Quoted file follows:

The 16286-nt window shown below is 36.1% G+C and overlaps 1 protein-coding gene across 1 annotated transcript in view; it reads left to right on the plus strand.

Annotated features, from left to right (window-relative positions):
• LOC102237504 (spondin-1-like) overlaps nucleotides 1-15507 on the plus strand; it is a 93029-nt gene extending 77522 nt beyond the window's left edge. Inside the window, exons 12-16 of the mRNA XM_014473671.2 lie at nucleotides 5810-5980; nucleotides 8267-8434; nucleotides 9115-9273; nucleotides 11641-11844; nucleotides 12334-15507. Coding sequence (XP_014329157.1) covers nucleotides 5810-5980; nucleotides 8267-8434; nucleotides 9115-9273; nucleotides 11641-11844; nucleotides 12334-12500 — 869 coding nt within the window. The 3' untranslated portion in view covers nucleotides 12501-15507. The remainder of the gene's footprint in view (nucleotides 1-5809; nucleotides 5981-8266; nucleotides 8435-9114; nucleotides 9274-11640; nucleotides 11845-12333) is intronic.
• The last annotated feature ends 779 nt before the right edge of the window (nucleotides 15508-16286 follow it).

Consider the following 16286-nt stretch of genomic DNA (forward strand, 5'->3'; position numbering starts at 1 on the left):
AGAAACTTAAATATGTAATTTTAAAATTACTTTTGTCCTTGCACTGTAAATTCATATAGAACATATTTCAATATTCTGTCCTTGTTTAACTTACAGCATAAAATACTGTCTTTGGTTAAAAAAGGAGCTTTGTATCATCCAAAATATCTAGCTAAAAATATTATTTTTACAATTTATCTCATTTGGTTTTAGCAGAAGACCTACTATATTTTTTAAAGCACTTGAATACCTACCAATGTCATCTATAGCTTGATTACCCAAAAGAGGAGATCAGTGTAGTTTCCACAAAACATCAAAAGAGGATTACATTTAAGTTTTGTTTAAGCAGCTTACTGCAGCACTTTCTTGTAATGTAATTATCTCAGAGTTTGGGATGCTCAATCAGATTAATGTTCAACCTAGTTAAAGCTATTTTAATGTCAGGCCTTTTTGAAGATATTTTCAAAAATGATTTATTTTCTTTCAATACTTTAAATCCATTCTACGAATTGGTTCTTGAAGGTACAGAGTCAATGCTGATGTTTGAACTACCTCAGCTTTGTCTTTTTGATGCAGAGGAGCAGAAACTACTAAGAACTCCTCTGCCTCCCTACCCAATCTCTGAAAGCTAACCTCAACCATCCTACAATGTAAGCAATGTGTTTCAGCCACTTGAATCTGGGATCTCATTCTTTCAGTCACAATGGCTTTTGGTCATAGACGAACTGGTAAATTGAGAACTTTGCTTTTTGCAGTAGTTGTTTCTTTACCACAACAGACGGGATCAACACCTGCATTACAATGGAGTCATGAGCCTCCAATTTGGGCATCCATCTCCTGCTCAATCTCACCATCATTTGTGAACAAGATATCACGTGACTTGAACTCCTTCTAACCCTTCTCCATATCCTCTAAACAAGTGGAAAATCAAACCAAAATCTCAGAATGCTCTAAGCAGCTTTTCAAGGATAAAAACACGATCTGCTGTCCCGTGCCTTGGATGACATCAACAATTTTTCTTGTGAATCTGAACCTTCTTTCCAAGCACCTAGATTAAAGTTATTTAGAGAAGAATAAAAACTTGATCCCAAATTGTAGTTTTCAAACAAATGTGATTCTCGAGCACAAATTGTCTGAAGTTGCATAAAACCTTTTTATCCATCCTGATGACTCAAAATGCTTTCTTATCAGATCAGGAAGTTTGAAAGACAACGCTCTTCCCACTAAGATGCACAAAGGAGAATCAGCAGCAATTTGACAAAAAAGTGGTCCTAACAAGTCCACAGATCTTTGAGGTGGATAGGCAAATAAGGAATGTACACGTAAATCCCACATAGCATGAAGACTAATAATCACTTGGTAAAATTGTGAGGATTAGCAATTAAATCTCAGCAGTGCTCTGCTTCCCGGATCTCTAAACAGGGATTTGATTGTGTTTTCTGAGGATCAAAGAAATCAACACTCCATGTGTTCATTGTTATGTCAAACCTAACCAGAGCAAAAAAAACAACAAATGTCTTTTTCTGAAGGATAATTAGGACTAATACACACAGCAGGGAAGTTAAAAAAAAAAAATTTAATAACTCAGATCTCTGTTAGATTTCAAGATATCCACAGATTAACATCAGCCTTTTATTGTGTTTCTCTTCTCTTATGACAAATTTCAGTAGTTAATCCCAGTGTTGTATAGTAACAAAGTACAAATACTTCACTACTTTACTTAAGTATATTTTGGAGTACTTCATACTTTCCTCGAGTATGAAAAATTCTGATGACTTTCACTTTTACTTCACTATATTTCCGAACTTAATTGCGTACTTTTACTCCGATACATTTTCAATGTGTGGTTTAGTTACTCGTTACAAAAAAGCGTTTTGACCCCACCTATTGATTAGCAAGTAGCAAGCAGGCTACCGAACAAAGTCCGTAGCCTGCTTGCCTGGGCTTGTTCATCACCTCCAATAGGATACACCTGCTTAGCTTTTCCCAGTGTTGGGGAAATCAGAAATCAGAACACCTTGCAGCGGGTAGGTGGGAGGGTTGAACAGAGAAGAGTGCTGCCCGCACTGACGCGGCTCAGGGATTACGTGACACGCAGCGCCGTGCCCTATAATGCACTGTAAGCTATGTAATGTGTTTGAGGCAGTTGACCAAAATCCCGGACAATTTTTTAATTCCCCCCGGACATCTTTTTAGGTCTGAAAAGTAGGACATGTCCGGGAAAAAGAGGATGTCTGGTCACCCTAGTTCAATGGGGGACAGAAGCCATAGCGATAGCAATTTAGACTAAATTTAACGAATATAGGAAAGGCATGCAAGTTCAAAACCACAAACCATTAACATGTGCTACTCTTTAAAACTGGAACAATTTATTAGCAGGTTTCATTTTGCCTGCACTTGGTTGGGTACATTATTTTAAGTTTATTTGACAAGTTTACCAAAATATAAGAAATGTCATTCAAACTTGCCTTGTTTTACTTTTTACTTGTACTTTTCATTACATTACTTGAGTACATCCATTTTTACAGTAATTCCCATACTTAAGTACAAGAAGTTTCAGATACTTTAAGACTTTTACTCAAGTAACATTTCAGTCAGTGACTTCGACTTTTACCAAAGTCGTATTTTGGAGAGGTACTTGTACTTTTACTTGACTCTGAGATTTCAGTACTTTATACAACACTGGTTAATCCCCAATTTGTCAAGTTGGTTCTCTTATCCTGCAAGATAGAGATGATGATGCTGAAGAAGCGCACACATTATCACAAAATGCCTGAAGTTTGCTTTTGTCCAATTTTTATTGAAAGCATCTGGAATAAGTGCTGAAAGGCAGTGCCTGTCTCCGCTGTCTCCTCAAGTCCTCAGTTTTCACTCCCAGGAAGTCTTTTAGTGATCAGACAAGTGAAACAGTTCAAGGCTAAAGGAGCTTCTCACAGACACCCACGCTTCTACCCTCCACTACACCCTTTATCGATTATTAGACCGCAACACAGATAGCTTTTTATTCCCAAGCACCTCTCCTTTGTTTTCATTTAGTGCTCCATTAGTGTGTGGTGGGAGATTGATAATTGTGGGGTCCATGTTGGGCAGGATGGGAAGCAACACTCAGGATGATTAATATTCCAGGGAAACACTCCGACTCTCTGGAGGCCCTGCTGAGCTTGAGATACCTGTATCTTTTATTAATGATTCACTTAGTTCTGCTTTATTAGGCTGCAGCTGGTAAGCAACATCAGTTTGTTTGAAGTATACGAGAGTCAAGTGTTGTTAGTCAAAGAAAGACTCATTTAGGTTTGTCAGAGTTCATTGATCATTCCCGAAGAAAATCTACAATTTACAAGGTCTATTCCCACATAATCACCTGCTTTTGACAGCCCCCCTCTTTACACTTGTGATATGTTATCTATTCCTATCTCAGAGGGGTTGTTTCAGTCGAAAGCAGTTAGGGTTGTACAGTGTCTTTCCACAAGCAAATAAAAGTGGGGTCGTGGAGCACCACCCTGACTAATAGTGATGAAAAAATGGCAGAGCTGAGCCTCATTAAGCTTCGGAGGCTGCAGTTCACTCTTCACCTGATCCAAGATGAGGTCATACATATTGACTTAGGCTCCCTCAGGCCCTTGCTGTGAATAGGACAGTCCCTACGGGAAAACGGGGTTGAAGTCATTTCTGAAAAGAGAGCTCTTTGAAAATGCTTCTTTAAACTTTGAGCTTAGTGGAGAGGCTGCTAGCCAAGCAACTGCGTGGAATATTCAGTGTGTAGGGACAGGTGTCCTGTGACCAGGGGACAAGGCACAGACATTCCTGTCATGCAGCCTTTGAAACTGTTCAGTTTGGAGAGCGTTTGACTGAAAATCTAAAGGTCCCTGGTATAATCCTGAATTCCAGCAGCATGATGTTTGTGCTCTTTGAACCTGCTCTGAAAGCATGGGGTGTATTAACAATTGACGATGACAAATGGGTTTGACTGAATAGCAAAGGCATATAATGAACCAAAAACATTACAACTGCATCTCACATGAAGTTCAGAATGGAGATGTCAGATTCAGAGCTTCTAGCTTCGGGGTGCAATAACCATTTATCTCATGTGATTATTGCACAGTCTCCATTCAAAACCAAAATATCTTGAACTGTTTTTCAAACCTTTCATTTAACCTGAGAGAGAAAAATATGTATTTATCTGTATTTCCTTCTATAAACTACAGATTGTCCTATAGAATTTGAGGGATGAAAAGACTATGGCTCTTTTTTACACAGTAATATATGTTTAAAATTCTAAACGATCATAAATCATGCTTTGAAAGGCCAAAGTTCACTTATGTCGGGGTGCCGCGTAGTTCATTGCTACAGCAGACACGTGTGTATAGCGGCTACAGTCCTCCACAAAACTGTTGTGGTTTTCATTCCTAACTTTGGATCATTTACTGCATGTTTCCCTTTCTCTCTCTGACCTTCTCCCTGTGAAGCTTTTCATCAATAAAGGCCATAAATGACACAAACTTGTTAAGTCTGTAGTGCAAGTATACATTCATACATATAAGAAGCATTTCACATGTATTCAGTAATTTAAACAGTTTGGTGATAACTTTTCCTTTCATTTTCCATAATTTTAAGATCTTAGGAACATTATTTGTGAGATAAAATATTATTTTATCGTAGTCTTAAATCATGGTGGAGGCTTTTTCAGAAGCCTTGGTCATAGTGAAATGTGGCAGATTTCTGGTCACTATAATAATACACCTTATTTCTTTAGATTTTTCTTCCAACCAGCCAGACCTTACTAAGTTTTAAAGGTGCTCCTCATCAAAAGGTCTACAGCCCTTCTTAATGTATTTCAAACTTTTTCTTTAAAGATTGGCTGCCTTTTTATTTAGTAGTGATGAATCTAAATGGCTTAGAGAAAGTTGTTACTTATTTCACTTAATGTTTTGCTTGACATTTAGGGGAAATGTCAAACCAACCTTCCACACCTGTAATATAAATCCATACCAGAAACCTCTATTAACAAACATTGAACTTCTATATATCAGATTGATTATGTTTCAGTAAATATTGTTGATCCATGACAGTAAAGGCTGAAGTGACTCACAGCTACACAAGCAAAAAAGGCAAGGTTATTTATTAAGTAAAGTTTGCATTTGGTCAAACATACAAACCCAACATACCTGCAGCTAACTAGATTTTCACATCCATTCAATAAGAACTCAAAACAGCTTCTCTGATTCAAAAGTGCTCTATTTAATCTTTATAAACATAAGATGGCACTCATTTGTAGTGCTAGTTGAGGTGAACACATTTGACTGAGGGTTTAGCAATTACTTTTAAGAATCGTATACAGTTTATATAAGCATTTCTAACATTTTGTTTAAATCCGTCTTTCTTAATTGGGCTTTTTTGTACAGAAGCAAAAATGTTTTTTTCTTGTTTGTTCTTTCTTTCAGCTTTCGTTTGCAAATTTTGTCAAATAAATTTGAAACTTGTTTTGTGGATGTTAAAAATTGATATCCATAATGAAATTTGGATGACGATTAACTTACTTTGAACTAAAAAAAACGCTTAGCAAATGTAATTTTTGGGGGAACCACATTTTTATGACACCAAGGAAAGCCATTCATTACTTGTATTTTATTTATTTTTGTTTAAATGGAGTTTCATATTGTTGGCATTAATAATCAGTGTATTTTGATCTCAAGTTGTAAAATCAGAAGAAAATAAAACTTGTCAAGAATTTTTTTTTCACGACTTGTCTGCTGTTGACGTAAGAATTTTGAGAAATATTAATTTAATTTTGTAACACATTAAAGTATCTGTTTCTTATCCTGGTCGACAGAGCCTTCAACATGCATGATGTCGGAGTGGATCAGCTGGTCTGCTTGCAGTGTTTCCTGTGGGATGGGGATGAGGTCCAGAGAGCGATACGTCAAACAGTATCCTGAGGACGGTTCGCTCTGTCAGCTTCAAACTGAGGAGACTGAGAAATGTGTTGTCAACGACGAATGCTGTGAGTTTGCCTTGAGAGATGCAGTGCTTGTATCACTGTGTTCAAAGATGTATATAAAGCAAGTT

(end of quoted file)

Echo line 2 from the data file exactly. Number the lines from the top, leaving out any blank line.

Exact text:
Annotated features, from left to right (window-relative positions):